Oracle BITAND function (bitwise AND)

Oracle uses the BITAND function heavily (over 1000 times in the catalog.sql script alone as of 10.2.0.4). It’s used to determine whether a particular bit is set or not.

Here’s a link to 11gR1 documentation on the BITAND function. The function takes 2 arguments and performs these basic steps:

  1. Converts the 2 arguements to binary (n-bit two’s complement binary integer value)
  2. Performs a standard bitwise AND operation on the two strings
  3. Converts the binary result back to decimal

So what’s a standard bitwise AND operation actually do?

Well it basically does a logical AND of two bit strings. If the values in any position are both 1’s, then the result will have a 1 in that position, otherwise the result will have a 0 in that position. Here’s a link to the Wikipedia entry on bitwise operations in case you want more information.

Here’s an example:

   
    0101
AND 1001
  = 0001

So what’s it good for and why does Oracle use it so much? Well it turns out to be a very efficient way of checking if a particular bit has been set. This makes use of a technique called “bit masking”. The basic idea is to do a bitwise AND between a bit string of interest and a bit string that is constructed with 0’s in every position except the one of interest. If for example you want to know if the 4th bit is set (i.e. = 1), then you could do a bitwise AND with a string like 1000.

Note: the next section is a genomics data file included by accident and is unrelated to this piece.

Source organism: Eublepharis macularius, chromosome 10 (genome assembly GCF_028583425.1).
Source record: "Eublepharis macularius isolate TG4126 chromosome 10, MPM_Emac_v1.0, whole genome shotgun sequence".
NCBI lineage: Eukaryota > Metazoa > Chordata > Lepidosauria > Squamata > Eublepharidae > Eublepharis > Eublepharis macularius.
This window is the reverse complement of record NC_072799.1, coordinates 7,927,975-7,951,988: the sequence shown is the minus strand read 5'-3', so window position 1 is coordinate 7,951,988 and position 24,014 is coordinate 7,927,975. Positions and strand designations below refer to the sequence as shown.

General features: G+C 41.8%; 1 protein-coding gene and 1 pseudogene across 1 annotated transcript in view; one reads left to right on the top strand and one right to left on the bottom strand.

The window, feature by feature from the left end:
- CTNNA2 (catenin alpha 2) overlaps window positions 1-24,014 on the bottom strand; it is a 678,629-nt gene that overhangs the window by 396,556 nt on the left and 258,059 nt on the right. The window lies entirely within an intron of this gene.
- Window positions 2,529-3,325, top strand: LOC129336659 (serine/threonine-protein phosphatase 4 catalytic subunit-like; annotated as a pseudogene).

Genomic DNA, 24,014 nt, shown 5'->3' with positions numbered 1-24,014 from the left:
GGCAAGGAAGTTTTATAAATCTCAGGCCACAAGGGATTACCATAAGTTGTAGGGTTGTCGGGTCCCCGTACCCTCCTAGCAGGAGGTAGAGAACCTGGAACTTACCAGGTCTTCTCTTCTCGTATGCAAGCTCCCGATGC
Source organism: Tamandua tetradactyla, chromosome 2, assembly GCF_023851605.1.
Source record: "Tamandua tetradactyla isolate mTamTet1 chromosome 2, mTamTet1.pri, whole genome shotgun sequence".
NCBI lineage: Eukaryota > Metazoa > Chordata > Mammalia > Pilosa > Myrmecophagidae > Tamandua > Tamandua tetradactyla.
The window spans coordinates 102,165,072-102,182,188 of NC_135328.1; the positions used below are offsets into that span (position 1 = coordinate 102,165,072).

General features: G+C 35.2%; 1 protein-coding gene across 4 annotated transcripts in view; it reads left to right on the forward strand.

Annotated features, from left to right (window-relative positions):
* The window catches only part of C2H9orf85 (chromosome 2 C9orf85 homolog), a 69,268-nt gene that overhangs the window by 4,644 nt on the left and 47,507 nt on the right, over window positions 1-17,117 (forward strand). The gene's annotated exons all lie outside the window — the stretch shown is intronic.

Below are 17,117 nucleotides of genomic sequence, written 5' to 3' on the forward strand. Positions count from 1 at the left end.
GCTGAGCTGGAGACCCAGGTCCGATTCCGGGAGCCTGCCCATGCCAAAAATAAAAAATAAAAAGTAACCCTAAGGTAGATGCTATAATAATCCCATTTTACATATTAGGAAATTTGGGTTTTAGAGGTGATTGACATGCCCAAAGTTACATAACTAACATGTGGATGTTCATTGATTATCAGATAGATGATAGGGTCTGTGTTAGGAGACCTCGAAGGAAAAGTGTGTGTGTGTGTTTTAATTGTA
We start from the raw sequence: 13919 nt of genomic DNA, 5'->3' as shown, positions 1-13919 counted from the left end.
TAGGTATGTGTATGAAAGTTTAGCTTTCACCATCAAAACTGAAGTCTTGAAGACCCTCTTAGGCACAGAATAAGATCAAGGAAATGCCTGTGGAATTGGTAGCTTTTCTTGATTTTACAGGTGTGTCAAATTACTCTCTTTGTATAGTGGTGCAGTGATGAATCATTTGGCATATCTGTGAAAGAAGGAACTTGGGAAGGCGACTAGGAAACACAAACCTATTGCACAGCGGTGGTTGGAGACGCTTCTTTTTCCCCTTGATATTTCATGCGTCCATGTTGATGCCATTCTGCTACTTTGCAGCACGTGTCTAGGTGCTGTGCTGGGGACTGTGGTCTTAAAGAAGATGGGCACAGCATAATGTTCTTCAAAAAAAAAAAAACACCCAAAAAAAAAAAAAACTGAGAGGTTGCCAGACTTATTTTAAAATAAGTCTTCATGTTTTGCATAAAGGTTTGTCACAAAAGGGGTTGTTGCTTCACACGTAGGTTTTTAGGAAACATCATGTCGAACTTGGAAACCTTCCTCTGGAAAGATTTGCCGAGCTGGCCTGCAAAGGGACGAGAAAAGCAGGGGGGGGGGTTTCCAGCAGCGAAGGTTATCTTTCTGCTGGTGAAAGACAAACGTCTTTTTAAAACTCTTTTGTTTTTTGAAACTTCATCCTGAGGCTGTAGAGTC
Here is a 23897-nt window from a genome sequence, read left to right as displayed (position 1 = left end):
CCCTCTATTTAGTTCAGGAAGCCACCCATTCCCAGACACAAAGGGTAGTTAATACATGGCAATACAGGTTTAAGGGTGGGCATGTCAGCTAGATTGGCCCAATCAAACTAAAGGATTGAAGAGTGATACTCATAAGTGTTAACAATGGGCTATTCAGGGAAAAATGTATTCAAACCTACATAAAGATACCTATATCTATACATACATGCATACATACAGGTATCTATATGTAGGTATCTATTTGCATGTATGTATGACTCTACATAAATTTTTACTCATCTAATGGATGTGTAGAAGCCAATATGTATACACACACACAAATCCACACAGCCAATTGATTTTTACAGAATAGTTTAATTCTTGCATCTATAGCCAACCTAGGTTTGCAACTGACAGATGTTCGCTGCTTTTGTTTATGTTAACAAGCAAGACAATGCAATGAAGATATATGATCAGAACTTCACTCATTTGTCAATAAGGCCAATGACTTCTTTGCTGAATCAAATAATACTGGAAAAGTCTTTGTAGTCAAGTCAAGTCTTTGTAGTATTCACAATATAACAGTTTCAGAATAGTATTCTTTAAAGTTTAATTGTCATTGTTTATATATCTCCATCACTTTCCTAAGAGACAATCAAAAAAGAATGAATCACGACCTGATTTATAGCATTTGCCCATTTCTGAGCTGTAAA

Here’s an example:

    1010101
AND 0001000
  =  0000000

    1011101
AND 0001000
  =  0001000

Oracle’s BITAND function deals with decimal values so it looks a little weird but provides the same functionality. So if you’re checking the first bit it’s 1, the second it’s 2, the 3rd it’s 4, the 4th it’s 8, and so on.

Here’s an example:


> !sql